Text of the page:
"God knows it did not cross our minds to attack the Towers, but after the situation became unbearable—and we witnessed the injustice and tyranny of the American-Israeli alliance against our people in Palestine and Lebanon—I thought about it. And the events that affected me directly were that of 1982 and the events that followed—when America allowed the Israelis to invade Lebanon, helped by the U.S. Sixth Fleet. As I watched the destroyed towers in Lebanon, it occurred to me punish the unjust the same way: to destroy towers in America so it could taste some of what we are tasting and to stop killing our children and women." http://en.wikipedia.org/wiki/Bin_Laden

Alceste 3 years, 7 months ago

As of today there have been 1680 U.S. Fatalities in and around Afghanistan

http://icasualties.org/oef/ByTheatre.aspx

The two most recent deaths are: Spc. Koran P. Contreras, 21, of Lawndale, Calif.

        Pfc. Douglas J. Jeffries Jr., 20, of Springville, Calif.

"The Department of Defense announced today the deaths of two soldiers who were supporting Operation Enduring Freedom. They died of wounds suffered when enemy forces attacked their unit with an improvised explosive device Sept. 8 in Kandahar, Afghanistan. They were assigned to the 2nd Battalion, 87th Infantry Regiment, 3rd Brigade Combat Team, 10th Mountain Division, Fort Drum, N.Y."

http://www.defense.gov/releases/release.aspx?releaseid=14778

How many more fellow Americans need to die or be maimed in this senseless carnage?

OutlawJHawk 3 years, 7 months ago

This comment was removed by the site staff for violation of the usage agreement.

Alceste 3 years, 7 months ago

Incorrect: The inane stupidity that goes along with simplethought.....that what's going down in Afghanistan, Iraq, Pakistan, etc. is somehow "protecting" the US of A is amusing. Personal rights and freedoms have been encroached upon and even restricted thanks to the Patriot Act and others as a direct result of these ridiculous wars.

Now we're bogged down in a land war in SW Asia. First SE Asia....we learned nothing from that.....now we're stuck in SW Asia accomplishing very little, if anything.....except getting US soldiers killed. They're pawns for Mr. Charlie, "OutlawJHawk". Pawns. How many more need to die or be crippled for life for nothing?

Oh, and when we leave Iraq.....could somebody remember to bring back the oil.....Bush forgot it the last time. We always forget the good parts.....you know.....the spoils.

The US of A ain't doing nothing in that sector of the world except making Mr. Charlie even more wealthy. shrug

OutlawJHawk 3 years, 7 months ago

Celeste, you love your oil as much as every American. And since you have this great knowledge about oil, invest in some oil company stock so you can get rich too and stop being so jealous. Or do you just hate capitalism. I do agree with you and think we should take every drop of oil from Iraq until the cost of the war is paid off. US troops, thank you for protecting cheap oil for us, it has provided us and Alceste the standard of living we love and enjoy. The computer Celeste uses to type his/her posts is made of petroleum products. Without your sacrifice, we would be communicating with two cans connected by a string. Because of our troops, Arab terrorists are forced to communicate that way. Oh and BTW, my cousin lost his leg fighting in Afghanistan and he hates you for your comments minimalizing his sacrfice as do the families of other soldiers. He never will be a pawn in our eyes, you maggot.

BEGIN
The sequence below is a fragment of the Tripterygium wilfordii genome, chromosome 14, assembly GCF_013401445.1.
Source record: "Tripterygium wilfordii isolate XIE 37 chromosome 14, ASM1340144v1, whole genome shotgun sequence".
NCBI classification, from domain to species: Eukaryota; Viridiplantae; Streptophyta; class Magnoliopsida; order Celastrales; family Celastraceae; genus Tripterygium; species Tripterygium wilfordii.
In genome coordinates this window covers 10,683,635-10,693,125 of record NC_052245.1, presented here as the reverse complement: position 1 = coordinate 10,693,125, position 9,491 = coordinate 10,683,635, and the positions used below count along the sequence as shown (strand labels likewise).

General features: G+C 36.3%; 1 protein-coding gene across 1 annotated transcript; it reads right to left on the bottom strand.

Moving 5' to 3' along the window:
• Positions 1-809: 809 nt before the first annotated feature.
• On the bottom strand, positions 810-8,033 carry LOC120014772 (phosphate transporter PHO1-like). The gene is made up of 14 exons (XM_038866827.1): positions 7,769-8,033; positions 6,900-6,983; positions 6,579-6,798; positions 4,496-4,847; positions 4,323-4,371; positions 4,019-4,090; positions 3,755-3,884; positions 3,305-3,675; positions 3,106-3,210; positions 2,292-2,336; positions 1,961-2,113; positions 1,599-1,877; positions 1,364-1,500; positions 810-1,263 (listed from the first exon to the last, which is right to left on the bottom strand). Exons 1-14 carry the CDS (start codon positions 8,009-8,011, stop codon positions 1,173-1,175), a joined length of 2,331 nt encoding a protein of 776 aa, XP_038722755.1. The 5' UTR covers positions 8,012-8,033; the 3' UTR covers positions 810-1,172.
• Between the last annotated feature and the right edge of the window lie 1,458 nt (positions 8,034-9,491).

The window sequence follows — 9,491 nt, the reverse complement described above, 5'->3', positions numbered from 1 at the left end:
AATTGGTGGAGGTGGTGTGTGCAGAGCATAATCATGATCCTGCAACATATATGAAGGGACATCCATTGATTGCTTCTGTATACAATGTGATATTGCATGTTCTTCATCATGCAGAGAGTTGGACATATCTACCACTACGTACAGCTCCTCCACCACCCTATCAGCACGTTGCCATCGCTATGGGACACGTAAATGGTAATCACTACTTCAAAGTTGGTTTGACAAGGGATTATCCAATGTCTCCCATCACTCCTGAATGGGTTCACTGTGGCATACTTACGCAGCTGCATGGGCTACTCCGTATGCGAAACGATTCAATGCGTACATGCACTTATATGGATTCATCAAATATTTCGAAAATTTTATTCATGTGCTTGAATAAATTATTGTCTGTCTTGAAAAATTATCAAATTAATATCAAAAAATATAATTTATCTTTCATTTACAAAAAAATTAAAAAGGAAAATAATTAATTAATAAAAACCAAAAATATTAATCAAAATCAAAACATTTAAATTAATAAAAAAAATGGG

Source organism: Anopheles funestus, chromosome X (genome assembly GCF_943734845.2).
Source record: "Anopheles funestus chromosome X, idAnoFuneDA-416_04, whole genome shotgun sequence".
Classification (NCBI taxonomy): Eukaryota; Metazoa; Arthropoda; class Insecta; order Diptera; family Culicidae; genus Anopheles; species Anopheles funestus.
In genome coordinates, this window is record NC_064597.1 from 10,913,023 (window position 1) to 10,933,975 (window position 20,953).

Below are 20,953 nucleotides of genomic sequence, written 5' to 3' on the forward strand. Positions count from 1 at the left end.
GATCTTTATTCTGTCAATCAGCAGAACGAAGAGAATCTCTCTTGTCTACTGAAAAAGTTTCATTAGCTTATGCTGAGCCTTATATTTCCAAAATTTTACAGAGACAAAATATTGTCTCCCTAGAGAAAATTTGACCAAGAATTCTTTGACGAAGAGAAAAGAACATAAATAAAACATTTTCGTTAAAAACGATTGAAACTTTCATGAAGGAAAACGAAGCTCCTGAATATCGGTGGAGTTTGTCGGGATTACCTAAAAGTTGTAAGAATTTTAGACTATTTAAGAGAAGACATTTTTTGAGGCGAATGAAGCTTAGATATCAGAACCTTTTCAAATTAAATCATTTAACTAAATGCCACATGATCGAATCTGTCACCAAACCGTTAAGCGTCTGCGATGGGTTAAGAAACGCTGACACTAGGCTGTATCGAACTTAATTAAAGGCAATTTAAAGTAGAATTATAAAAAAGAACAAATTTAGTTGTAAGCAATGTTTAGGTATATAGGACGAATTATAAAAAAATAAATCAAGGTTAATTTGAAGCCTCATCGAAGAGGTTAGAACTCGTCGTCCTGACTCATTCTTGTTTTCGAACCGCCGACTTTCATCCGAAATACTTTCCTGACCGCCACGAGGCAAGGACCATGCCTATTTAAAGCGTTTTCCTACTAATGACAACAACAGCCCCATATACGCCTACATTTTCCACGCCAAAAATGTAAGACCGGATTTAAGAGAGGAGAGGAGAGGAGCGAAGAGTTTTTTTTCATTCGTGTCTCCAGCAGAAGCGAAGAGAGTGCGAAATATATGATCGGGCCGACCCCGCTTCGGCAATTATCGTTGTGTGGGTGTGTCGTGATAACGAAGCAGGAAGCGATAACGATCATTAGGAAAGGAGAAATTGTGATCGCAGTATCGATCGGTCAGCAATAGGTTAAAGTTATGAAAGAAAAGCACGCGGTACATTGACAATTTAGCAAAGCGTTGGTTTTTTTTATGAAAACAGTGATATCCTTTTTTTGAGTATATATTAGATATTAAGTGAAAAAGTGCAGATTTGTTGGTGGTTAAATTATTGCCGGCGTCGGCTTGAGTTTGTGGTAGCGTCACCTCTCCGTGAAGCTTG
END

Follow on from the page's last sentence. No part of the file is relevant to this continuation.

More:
OutlawJHawk 3 years, 7 months ago

And this whole article would have been unnecessary...

OutlawJHawk 3 years, 7 months ago

Hate our politicians, love our soldiers.

tomatogrower 3 years, 7 months ago

Wow, what do you do? The government hasn't bothered me anymore, except when I fly. Maybe you should check your in with your therapist. That plane flying overhead isn't spying on you. It's ok.

grammaddy 3 years, 7 months ago

Are we really where we want to be(or need to be) 10 years later? Have we learned anything at all from this?Is war ever the answer to anything?

Cai 3 years, 7 months ago

You're asking the wrong questions.

"Are we really where we want to be(or need to be) 10 years later?" This question is far, far too subjective, and has little to do with being attacked. Many, many things contribute to this.

"Have we learned anything at all from this?" Yes. Too many Americans have learned that Muslims should be feared and hated, when this is not the case. Too many Americans have learned that we must sacrifice too many of our freedoms in the name of 'prevention'. Too many Americans learned that foreigners are evil, and might makes right. Too many Americans learned that unstructured retaliation against not only foreigners (on whom we wrongly blame 'terrorism') but also against our own citizens is sanctioned and encouraged. Rather ask about the value. What can we learn that is useful that we haven't yet learned? How can we continue to learn lessons of unity, indomitable spirits, and endurance from this?

"Is war ever the answer to anything?" Again, each situation is different. Regardless of the value, use, morality, or lack thereof in the war that these attacks created, there are very definitive times when war IS the answer. When we're invaded, for example. Also, are you suggesting we ought to have left well enough alone in Europe in 1914 or 1942? I'm sure you didn't mean to suggest those things, but by asking the wrong question, you did. Questioning war's value and use is certainly necessary. But rather ask "Is this war actually helping us to solve a problem? Is there a different way that we can solve the same problems? What are the cons to those methods, and does the comparison of pros and cons make the different way better? Have we even considered a different way, or is "Me smash!" now our knee-jerk reaction?

Introspection and internal validation are extremely important. But in order to get use out of them, you need to be asking the right questions.

grammaddy 3 years, 7 months ago

Seems like you've answered my questions. We've learned ALL the wrong lessons.Bigotry,hatred and war are not the answers to anything.We're supposed to be the smartest species on the planet. Why have we not evolved from resorting to violence to solve disagreements?We were not attacked by Afghanis or Iraqis.How have those wars benefitted anyone?

Cai 3 years, 7 months ago

I agree with you on bigotry and hatred.

But War..... War is sometimes the only correct response. I won't pretend to know when. But, unfortunately.....

number3of5 3 years, 7 months ago

The only thing I feel Americans have learned from this is to fear. Then news media and the government keep feeding this to us. If we leave them alone they will leave us alone. Bring our soldiers home. Keep America's nose out of other countries.